We also need a way to transfer objects between post processors and threads. BeanShell has bsh.shared for that, but Groovy doesn’t have anything similar. Therefore we will use the class SharedHashMap. As a result, in each thread, we will have the opportunity to get the SharedHashMap object. To use it you need to put .jar in the /lib folder.

 

The code for JSR223 Sampler from the Set Up Thread Group:


sharedHashMap = SharedHashMap.GetInstance()
sharedHashMap.put('Counter', new java.util.concurrent.atomic.AtomicInteger(0))
sharedHashMap.put('AvgTime', new java.util.concurrent.atomic.AtomicLong(0))

 

We created two objects (one for message counting and one for sum collecting) and put them to HashMap before the threads start to read and write.

 

The code for the JSR223 Post Processor:

 

String sendingTime = vars.get("sendingTime")
if (sendingTime.equals("nil")==false)
{
	 long a =  Long.parseLong(sendingTime)
	 sharedHashMap = SharedHashMap.GetInstance()
               counter = sharedHashMap.get('Counter')
               avgTime = sharedHashMap.get('AvgTime')
               counter.incrementAndGet()
               avgTime.set(avgTime.get() + (System.currentTimeMillis() - a))
}

 

At first, we get access to our counters. After that, we increment the value for the first and set the value for the second.

 

The code for JSR223 Sampler from the Set Up Thread Group:

 

sharedHashMap = SharedHashMap.GetInstance()    
counter = sharedHashMap.get('Counter')
avgTime = sharedHashMap.get('AvgTime')

//output to the console
System.out.println("Num of messages: " + counter.get())
System.out.println("Avg time in milliseconds: " + avgTime.get())

//output to the log
log.info("Num of messages: " + counter.get())
/og.info("Avg time in milliseconds: " + (avgTime.get()/counter.get()))

//output to the sampler
SampleResult.setResponseData( "Num of messages: " + counter.get() + "\r\nAvg time in milliseconds: " + (avgTime.get()/counter.get()) , "UTF-8");

 

After the Thread groups finish writing and reading, we calculate the average value and execute the output to where it suits us.

 

chat load testing with jmeter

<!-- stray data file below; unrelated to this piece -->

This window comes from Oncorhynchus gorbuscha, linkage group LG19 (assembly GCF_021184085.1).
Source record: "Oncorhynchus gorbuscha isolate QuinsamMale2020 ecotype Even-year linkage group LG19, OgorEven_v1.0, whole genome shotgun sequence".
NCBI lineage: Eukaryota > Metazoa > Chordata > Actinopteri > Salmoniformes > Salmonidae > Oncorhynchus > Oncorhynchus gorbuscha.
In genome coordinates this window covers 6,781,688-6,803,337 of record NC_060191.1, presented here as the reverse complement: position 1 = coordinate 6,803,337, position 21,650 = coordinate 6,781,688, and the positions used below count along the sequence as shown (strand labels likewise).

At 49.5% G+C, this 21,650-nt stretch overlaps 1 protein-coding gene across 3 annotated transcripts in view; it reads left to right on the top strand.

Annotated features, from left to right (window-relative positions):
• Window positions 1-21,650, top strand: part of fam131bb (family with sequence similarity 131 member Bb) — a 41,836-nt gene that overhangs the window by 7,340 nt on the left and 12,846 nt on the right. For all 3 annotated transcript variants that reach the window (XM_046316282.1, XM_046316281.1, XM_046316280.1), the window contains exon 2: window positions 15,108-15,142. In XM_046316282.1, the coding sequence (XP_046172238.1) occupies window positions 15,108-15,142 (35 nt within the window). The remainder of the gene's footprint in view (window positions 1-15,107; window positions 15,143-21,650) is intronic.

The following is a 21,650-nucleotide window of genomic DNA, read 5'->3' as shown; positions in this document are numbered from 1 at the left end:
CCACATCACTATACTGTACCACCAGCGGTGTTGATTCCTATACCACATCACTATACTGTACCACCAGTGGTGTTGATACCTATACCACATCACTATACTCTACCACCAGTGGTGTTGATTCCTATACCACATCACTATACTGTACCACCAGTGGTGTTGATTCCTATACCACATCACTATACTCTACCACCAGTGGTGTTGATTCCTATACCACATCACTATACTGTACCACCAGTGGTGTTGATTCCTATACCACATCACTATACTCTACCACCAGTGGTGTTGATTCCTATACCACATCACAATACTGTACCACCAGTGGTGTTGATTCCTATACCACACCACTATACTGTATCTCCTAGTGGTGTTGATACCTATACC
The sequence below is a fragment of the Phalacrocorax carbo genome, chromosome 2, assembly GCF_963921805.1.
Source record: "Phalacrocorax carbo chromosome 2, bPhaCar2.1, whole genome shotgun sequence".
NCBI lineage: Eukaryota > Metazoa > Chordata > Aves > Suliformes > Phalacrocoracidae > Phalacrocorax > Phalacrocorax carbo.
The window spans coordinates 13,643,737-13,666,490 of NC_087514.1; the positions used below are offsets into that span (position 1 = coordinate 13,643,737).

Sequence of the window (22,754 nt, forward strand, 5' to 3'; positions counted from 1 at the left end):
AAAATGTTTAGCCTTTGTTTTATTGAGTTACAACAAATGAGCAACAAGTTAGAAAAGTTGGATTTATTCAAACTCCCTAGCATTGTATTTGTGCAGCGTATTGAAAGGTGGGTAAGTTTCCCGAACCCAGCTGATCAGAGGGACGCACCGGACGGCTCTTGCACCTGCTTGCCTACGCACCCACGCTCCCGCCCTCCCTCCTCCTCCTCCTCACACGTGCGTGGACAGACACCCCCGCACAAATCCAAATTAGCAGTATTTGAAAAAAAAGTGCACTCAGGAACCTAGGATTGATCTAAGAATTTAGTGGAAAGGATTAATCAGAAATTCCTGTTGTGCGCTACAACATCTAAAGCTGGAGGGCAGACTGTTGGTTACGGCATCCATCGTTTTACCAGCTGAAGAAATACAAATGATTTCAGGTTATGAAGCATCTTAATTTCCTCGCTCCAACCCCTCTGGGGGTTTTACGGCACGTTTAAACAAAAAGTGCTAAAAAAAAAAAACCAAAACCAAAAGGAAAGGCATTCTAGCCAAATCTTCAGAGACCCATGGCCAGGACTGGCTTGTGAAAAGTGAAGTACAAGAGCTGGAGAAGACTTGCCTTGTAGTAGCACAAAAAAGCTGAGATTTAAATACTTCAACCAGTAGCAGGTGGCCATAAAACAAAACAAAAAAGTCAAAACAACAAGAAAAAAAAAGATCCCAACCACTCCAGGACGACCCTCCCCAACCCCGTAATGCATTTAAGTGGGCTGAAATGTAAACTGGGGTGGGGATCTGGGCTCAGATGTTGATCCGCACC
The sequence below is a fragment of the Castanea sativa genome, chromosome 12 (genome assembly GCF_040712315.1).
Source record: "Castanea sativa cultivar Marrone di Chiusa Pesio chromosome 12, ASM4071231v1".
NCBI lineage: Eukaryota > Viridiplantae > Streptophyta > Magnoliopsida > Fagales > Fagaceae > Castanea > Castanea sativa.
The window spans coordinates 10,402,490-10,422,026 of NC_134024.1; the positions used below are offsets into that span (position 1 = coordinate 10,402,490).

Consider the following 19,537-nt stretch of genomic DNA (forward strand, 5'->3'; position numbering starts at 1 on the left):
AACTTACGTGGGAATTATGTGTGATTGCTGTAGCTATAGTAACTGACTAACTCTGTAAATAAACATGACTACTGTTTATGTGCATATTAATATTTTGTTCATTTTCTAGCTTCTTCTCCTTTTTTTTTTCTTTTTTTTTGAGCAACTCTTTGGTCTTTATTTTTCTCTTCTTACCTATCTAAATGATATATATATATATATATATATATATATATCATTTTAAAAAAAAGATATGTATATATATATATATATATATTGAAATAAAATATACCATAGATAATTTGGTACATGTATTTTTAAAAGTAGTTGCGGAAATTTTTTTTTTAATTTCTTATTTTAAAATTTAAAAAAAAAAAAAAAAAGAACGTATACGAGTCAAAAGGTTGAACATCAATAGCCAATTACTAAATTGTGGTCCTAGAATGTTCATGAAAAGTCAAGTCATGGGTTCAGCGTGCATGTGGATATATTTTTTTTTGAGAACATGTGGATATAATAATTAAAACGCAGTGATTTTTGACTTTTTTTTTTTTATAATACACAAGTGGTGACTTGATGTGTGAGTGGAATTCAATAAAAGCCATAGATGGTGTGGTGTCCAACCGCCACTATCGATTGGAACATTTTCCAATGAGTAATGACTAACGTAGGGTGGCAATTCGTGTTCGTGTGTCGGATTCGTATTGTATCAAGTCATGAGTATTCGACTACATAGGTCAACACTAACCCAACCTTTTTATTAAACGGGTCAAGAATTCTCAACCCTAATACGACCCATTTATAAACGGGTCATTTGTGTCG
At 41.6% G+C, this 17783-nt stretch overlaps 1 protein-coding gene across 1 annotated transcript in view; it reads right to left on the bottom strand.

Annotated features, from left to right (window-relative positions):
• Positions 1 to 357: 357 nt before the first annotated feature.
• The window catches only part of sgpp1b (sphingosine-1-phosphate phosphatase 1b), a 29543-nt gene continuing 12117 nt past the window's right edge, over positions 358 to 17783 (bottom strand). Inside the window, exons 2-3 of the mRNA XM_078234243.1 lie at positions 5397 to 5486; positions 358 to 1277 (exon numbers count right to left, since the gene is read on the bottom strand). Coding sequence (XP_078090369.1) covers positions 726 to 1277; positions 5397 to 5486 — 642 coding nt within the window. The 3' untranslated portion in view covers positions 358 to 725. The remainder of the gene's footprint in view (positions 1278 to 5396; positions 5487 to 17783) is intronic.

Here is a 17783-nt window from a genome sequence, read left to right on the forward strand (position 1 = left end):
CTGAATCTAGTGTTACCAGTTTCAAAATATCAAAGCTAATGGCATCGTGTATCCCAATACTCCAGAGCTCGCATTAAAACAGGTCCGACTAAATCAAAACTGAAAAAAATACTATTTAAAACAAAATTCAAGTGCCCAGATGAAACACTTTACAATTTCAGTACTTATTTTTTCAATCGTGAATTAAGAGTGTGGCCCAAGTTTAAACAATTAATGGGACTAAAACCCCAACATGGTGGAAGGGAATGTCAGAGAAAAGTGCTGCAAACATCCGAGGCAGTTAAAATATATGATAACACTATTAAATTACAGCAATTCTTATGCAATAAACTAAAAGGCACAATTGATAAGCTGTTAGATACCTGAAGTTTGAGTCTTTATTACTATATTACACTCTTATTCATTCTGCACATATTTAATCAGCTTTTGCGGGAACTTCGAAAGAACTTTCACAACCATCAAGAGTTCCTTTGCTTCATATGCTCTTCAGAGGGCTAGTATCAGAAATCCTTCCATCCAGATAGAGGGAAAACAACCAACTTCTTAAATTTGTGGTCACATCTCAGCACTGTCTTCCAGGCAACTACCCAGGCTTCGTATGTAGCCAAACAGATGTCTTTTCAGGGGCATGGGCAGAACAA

4. If we implement a use case, for instance, watching a video, then while working with WebSockets we may need to perform other actions. To do this, you can use a Parallel Controller.

 

5. You can download the example from here.

 

That is all for this item. We will follow the same structure in the next sections.

 

Long Polling

 

Long polling is a technology that allows you to get information about new events by using "long requests". Personally, I think it is behind the times. The server receives the request, but doesn’t send a response to the client immediately, but rather only when there is an event. In our case, this is when a new incoming message arrives, or the specified waiting time expires.

 

This technology is less suitable for web chats than the previous one, but it is still used because older browsers like IE 8 and Opera 12 do not support WebSockets. Sometimes the use of long polling can also be caused by the server implementation features.

 

Let’s start.

 

1. Our example is dhedegaard.dk. We do not need plugins to implement the behavior of a long polling request. Instead, we can use the HTTP Request Sampler for that.

 

2. The first version of the script looks like this:

 

guide for load testing chat with jmeter

 

It does not differ much from the previous example. We just replaced several samplers for working with a WebSocket to HTTP Request Samplers, and now we have one thread group because we use the parallel controller to separate read and write samples. Besides, we set a 30 seconds Response Timeout, to make the http request more like a long polling.

 

Note: In the previous example using the parallel controller did not make sense because  two WebSocket connections would be created in any case.

 

3. To calculate the time, we can use the same structure as in the previous example, but the Long-Polling Request can contain several messages and we need to process each of them. Therefore, we need to modify our extractor, assertion and Post Processor calculation.

 

3.1. For RegEx we set -1 match number to get all matches.

 

jmeter testing of chat tutorial

 

3.2. For the Assertion and Post Processor we add a loop to process each match.

 

The code for the JSR223 Assertion:

 

Integer n = Integer.valueOf(vars.get("sendingTime_matchNr"))
for(Integer i = 1; i <= n; i++)
{
     String sendingTime = vars.get("sendingTime_"+String.valueOf(i)+"_g1")
     long a =  Long.parseLong(sendingTime);
	sharedHashMap = SharedHashMap.GetInstance()
     counter = sharedHashMap.get('Counter')
     avgTime = sharedHashMap.get('AvgTime')
     counter.incrementAndGet()
     avgTime.set(avgTime.get() + (System.currentTimeMillis() - a))
}

 

The code for the JSR223 Post Processor:

 

def failureMessage = "";
Integer n = Integer.valueOf(vars.get("sendingTime_matchNr"))
for(Integer i = 1; i <= n; i++)
{
     String sendingTime = vars.get("sendingTime_"+String.valueOf(i)+"_g1")
	long dif = System.currentTimeMillis() - Long.parseLong(sendingTime)